SWORD OF THE SPIRIT, SHIELD OF FAITH by Andrew Preston
Kirkus Star

SWORD OF THE SPIRIT, SHIELD OF FAITH

Religion in American War and Diplomacy
Email this review

KIRKUS REVIEW

A sharp, clear, deeply researched examination of the consistent application of the founding religious principles to American foreign policy, from the colonists’ sense of a Protestant exceptionalism to President Barack Obama’s “Good Niebuhr Policy.”

The invocation of God and religion to sanctify foreign-policy decisions is not a new or surprising idea, as Preston (American and International History/Cambridge Univ.) learned especially when he was researching his work on McGeorge Bundy and the Vietnam War (The War Council, 2006). However, the extent to which religion has been used consistently to shape U.S. diplomatic history proved “an odd and unsettling discovery.” Here the author thoroughly documents that discovery, from the self-righteous Puritans’ establishing their “City upon a Hill” to the modern-day presidents acting as self-appointed popes. Preston explores this fascinating paradox of a nation founded on freedom of religion yet exhibiting, in its relations with the wider world, a profound belief in a Judeo-Christian sense of “exceptional virtue.” America’s unique geographical position in the world allowed it “free security” to engender idealistic choices and values, reflected in its moralistic foreign policy. Its founding Reformation Protestant society eventually developed tenets of pluralism, libertarianism, a deep suspicion of despotism and hostility to arbitrary power, a faith-based progressivism, nationalism and even isolationism, all of which Preston explores systematically. America’s reaction to what it perceived as corrupt and tyrannical foreign influences thus allowed the republic to model itself as virtuous and in the right, spreading “God’s own cause” in subsequent dealings with the Indians, Canadians, Mexicans, Cubans and Filipinos, largely for worse. Preston sifts carefully through the “religious biographies” of certain key policymakers, including John Quincy Adams, William McKinley, Abraham Lincoln, Woodrow Wilson, Franklin Roosevelt, John Foster Dulles and others.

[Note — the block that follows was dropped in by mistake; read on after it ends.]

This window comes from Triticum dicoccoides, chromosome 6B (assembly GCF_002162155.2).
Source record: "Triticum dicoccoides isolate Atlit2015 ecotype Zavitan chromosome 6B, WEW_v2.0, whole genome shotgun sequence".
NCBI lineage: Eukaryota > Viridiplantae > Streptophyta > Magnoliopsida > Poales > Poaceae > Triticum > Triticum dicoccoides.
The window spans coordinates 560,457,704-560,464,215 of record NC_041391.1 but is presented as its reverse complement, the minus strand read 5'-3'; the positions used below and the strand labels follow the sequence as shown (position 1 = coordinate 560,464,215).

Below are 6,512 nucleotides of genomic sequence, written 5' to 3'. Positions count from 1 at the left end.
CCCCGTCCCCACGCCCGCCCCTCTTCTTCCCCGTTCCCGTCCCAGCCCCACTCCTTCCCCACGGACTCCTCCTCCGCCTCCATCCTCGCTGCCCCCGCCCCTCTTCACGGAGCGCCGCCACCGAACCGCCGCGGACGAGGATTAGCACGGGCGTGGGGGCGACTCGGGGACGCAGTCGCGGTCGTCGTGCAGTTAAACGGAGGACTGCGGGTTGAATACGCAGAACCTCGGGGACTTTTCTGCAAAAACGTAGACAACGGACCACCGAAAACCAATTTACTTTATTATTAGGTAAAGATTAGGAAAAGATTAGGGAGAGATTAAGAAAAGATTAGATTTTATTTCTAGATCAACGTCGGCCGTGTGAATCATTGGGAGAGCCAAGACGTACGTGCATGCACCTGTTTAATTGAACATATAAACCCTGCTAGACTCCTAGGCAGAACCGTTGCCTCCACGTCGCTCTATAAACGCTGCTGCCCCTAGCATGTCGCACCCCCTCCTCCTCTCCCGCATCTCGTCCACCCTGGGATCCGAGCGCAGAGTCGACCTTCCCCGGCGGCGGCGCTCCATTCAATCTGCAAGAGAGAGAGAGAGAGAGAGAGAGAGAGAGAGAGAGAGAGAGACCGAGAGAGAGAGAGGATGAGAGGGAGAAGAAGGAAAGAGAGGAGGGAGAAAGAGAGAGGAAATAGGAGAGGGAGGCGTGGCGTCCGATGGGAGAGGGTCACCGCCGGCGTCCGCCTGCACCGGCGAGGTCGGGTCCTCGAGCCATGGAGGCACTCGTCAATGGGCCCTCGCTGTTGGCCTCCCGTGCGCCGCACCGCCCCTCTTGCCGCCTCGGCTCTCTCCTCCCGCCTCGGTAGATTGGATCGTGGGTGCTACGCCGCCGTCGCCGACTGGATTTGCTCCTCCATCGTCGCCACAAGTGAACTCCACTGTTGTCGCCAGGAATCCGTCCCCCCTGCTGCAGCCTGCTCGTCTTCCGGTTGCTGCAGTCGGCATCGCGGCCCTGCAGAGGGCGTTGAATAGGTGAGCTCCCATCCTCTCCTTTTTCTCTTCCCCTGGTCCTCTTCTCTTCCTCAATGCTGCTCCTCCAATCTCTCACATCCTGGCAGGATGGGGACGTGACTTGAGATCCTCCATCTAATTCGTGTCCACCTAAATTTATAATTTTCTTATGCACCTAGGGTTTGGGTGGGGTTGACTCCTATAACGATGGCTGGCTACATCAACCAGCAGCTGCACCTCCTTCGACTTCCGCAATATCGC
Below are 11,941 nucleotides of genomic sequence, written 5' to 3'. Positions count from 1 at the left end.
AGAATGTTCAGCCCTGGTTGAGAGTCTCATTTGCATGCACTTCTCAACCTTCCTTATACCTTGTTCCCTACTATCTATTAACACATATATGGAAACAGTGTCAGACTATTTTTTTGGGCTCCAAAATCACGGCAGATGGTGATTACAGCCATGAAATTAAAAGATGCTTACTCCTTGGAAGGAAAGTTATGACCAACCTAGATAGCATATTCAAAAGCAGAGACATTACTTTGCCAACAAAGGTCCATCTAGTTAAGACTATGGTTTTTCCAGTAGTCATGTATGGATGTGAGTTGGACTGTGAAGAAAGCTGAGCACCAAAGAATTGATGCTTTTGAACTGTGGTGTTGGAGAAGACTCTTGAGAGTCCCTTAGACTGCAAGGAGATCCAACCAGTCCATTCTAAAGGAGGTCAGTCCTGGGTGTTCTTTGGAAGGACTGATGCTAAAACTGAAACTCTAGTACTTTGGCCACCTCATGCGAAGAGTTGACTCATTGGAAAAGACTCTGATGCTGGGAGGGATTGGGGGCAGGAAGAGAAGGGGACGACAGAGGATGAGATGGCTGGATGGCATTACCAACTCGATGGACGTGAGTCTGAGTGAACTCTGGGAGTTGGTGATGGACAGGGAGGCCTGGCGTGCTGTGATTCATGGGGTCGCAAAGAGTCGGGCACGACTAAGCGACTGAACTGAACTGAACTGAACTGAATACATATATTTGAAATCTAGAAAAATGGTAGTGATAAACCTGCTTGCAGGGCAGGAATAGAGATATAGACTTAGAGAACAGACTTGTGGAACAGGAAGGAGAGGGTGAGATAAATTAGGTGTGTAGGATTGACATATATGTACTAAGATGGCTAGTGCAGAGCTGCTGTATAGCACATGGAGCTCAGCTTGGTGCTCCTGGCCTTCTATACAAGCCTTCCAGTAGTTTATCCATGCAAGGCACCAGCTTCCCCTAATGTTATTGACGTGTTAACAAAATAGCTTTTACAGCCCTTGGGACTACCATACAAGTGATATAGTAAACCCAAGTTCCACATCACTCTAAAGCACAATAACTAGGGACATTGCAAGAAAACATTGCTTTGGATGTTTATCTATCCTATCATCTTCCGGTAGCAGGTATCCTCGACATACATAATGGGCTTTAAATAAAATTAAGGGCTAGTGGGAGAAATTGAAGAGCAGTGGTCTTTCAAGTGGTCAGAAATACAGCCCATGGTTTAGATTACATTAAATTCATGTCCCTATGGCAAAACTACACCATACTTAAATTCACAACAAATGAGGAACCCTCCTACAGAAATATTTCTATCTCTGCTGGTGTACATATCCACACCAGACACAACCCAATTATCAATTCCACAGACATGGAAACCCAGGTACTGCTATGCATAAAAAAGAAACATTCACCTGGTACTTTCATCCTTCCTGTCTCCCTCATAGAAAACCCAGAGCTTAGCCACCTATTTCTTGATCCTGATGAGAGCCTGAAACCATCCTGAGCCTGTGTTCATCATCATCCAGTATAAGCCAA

A frank, exhaustive, marvelously readable study.

Pub Date: Feb. 28th, 2012
ISBN: 978-1-4000-4323-1
Page count: 832pp
Publisher: Knopf
Review Posted Online:
Kirkus Reviews Issue: Jan. 1st, 2012




BEST NONFICTION OF 2012: HISTORY:

NonfictionPRIVATE EMPIRE by Steve Coll
by Steve Coll
NonfictionTHE HOLY OR THE BROKEN by Alan Light
by Alan Light
NonfictionSEASON OF THE WITCH by David Talbot
by David Talbot
NonfictionON THE EVE by Bernard Wasserstein
by Bernard Wasserstein

SIMILAR BOOKS SUGGESTED BY OUR CRITICS:

NonfictionTHE NATURE AND DESTINY OF MAN by Reinhold Niebuhr
by Reinhold Niebuhr
NonfictionAMERICAN EXCEPTIONALISM by Seymour Martin Lipset
by Seymour Martin Lipset
NonfictionTHE BELOVED COMMUNITY by Charles Marsh
by Charles Marsh